The mountains are calling and I must go. – John Muir
It’s scalding hot in Kansas.
The sign at the bank read 105 degrees as my dad and I headed to Kansas City International Airport where he dropped me off for my afternoon flight to Denver.
In contrast, Colorado — which literally has been on fire for the past few weeks — greeted me with accommodating temperatures. It was in the upper 70s when my flight landed. The T-shirt and running shorts that almost felt like too much clothing in Kansas suddenly left me feeling underdressed. It’s chilly compared to KC.
Before I’ve even picked up my rental car, any wildfire worries disappeared. At first, it was just a few sprinkles falling, but the menacing clouds hinted that there was plenty more to come. Within 15 minutes it was a downpour that didn’t let up all the way to Fort Collins. In fact, the drive took 2 ½ hours because part of Interstate 25 was closed due to water on the road.
It was 9 p.m. by the time I pulled into the lot at the Super 8 and checked into my temporary home at 5,003 feet above sea level.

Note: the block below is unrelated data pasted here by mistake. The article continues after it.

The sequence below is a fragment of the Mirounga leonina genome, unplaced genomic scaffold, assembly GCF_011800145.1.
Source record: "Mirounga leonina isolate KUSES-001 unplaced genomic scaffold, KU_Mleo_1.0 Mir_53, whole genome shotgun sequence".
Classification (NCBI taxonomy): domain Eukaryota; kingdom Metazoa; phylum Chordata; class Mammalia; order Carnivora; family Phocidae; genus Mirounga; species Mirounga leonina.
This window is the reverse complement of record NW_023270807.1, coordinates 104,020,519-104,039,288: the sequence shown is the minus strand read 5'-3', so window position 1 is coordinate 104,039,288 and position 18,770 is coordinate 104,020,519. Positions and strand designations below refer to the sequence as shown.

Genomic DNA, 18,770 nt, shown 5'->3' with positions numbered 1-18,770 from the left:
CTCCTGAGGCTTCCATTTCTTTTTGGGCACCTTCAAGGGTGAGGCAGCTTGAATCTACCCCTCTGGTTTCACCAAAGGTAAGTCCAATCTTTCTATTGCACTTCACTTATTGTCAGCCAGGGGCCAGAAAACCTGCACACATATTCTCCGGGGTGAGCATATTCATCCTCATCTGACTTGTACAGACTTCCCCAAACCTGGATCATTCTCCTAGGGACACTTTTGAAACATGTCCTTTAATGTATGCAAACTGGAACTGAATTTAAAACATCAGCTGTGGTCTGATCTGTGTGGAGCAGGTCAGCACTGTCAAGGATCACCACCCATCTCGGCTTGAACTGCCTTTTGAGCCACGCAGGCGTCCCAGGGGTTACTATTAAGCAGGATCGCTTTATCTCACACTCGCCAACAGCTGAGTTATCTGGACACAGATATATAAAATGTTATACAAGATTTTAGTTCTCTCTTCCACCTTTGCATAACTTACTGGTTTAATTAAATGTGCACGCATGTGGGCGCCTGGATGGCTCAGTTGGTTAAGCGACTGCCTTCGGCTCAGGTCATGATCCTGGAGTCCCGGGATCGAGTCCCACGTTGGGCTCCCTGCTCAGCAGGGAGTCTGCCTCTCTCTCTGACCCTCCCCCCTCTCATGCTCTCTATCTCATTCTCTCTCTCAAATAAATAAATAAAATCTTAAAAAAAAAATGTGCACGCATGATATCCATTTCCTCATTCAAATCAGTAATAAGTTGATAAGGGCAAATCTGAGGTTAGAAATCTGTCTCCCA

The rain subsided by the time I woke up this morning — but that’s not expected to last. By 11 a.m., storms are supposed to roll back in. That should allow me just enough time to grab breakfast at Lucile’s, but after that my drive to Rocky Mountain National Park is expected to be a soaker. My hope is that upon arrival I will get a break in the weather to set up camp, go for a hike, and fire up the camp stove to fix dinner before the rain resumes. Time will tell.
As for the rest of the week, Tuesday and Wednesday will be spent visiting old roommates in Denver, and then I’m off to Leadville. Justin will arrive on Friday evening, and we’ll have all day Saturday to hang out before he crews for me during the race on Sunday.
Speaking of the race, the forecast continues to be in flux. The current race-day forecast for Leadville is a high of 70, low of 41, and a 60 percent chance of rain. I’m hoping weather.com is wrong about the rain, although I’ve been expecting it and preparing for it.
Anyway, it’s time to go play in the park!
12 miles running.
689.32 miles running.